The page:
b. 1956. The Danish film director Lars von Trier with the motto: "film should be like a stone in your shoe", makes deeply personal and technically brilliant films with an international appeal.
In 1995 Trier was among the film directors who took the initiative to form the Dogma 95 manifesto which challenged all the established cinematic "rules" and drew international attention to Danish film. Trier clearly demonstrated his talent already when making hiscontroversial graduation film Befrielsesbilleder (1982, Images of a Relief) about the last days of the Occupation.
His breakthrough came with the English-language The Element of Crime (1984), a hypnotic crime story from a Europe in decline. It was the first part of his European trilogy and was followed by the self-reflecting Epidemic (1987) about a film that never came to anything, and the grandiose international production Europa or Zentropa (1991), set in Germany in 1945.
For television, Trier has directed Euripedes' Medea (1987), freely adapted from Carl Th. Dreyer's posthumous manuscript, and the television series Riget and Riget II (The Kingdom and The Kingdom II, 1994 and 1997), a metaphysical thriller made like a soap opera in a hospital environment.
With Riget Trier for the first time engaged with the public at large, and he continued to do this in his "Gold Heart" trilogy: beginning with Breaking the Waves (1996), a compulsive melodrama whose main elements are sex and religion; followed by the radical Dogme film Idioterne (1998, The Idiots) which defies most film conventions in its depiction of a group of young people playing retarded; and finally ending with the modern musical Dancer in the Dark (2000) which featured the Islandic singer Björk in the lead role and won the Golden Palms in Cannes that same year.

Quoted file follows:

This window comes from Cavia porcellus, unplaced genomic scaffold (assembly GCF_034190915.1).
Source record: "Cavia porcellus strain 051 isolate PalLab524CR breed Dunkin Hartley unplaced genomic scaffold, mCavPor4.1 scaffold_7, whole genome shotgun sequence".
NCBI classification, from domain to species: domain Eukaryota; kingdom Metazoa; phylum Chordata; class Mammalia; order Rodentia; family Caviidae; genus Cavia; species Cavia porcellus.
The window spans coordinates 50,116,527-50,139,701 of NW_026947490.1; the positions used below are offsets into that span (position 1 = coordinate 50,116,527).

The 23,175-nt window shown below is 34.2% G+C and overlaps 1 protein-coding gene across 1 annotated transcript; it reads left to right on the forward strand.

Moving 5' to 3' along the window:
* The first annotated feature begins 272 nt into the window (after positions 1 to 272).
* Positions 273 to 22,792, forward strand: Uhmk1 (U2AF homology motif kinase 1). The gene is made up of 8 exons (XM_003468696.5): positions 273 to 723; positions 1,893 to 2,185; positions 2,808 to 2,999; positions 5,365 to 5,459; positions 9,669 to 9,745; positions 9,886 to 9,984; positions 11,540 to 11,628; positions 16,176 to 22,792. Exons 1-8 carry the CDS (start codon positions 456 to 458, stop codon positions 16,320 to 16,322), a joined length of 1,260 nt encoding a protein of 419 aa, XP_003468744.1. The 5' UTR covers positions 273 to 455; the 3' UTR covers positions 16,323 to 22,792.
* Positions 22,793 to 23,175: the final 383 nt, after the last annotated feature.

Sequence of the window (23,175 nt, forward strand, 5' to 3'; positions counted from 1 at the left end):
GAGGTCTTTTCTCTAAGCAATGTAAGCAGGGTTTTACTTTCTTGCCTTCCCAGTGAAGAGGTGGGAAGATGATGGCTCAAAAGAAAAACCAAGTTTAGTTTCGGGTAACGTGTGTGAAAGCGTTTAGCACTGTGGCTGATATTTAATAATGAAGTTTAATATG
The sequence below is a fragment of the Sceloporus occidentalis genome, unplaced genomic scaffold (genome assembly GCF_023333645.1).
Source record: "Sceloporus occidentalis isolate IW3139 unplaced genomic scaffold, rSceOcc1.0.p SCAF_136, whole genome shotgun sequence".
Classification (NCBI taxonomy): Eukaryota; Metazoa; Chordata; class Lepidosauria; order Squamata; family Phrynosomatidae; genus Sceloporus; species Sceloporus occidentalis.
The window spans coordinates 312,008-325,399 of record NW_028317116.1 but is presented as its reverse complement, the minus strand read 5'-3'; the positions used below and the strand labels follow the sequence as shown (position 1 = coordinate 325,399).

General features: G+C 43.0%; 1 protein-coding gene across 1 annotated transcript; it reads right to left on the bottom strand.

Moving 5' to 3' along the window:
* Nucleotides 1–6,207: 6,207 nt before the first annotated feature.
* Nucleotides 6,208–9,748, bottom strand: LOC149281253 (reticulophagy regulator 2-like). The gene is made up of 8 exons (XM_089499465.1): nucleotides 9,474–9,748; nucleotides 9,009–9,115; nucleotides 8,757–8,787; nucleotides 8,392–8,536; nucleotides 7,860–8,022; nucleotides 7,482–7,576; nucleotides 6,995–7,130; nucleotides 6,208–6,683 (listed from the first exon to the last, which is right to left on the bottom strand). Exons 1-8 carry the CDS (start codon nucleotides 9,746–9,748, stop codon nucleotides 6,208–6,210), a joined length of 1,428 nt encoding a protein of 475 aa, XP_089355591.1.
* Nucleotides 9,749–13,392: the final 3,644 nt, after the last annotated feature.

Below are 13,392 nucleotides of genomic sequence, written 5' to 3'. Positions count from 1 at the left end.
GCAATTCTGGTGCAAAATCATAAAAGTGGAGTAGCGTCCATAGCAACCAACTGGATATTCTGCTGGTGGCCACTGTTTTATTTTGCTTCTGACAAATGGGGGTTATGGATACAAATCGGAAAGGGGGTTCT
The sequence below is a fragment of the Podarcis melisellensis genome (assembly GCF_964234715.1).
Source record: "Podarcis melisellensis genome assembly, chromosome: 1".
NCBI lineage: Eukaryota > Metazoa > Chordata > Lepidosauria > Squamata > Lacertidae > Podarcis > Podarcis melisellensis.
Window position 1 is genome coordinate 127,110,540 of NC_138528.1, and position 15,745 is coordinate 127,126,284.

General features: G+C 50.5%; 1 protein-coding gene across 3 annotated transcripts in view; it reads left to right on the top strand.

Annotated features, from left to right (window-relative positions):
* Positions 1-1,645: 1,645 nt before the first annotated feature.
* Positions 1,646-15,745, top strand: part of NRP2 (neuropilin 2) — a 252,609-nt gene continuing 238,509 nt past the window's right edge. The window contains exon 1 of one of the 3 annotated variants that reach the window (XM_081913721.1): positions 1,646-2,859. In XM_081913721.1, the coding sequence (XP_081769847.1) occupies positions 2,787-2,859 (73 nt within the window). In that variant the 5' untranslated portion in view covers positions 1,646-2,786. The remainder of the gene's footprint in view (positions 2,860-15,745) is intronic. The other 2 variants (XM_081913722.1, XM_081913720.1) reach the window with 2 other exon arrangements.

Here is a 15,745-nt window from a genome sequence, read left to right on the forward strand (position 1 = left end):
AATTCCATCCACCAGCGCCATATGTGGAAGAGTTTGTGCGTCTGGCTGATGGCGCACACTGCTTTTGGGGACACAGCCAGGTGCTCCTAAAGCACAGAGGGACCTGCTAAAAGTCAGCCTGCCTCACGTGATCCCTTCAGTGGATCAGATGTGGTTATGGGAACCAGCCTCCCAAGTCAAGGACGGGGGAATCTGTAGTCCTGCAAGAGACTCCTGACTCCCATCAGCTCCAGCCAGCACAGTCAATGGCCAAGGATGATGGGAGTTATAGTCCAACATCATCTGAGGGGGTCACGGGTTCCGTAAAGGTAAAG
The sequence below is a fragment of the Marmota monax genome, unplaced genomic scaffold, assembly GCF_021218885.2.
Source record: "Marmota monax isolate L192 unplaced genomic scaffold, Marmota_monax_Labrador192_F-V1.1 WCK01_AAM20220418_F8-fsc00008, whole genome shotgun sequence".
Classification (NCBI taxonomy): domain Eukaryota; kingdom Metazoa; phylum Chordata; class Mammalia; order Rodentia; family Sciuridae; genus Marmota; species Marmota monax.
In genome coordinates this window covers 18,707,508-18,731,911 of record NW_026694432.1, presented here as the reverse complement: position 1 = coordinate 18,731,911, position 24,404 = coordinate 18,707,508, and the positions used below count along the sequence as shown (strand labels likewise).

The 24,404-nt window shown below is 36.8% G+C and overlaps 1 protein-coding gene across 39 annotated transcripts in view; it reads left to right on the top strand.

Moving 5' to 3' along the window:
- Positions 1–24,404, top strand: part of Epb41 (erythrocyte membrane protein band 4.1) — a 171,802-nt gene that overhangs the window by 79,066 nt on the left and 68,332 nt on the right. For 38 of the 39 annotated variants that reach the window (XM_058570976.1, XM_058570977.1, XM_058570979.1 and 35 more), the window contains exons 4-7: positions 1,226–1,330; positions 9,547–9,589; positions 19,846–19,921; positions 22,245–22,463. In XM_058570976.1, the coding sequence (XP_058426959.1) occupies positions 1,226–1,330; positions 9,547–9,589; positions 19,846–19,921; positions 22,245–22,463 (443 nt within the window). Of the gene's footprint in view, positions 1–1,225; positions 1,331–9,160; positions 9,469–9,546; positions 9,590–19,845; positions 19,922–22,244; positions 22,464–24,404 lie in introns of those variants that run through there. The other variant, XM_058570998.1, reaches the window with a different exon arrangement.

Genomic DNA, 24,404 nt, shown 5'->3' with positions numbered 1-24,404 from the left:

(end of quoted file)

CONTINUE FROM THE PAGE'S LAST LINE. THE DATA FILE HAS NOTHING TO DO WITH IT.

Furthermore, Trier was prime mover in the interactive D-dag (2000, D-Day) project inviting television viewers to edit their own version of a story shot in four different versions in the hour preceding the turn of the millennium and broadcast simultanously on 1st January 2000 on six television channels. Trier has also made advertising films and music videos and since 1991 he has been working on a "filmic monument" called Dimension, a work of fiction of which he is filming a little bit every year until the première planned for 2025. Trier's film (Dogville) participated in the Cannes Film Festival in 2003.
Eva Jørholt, Gyldendal Leksikon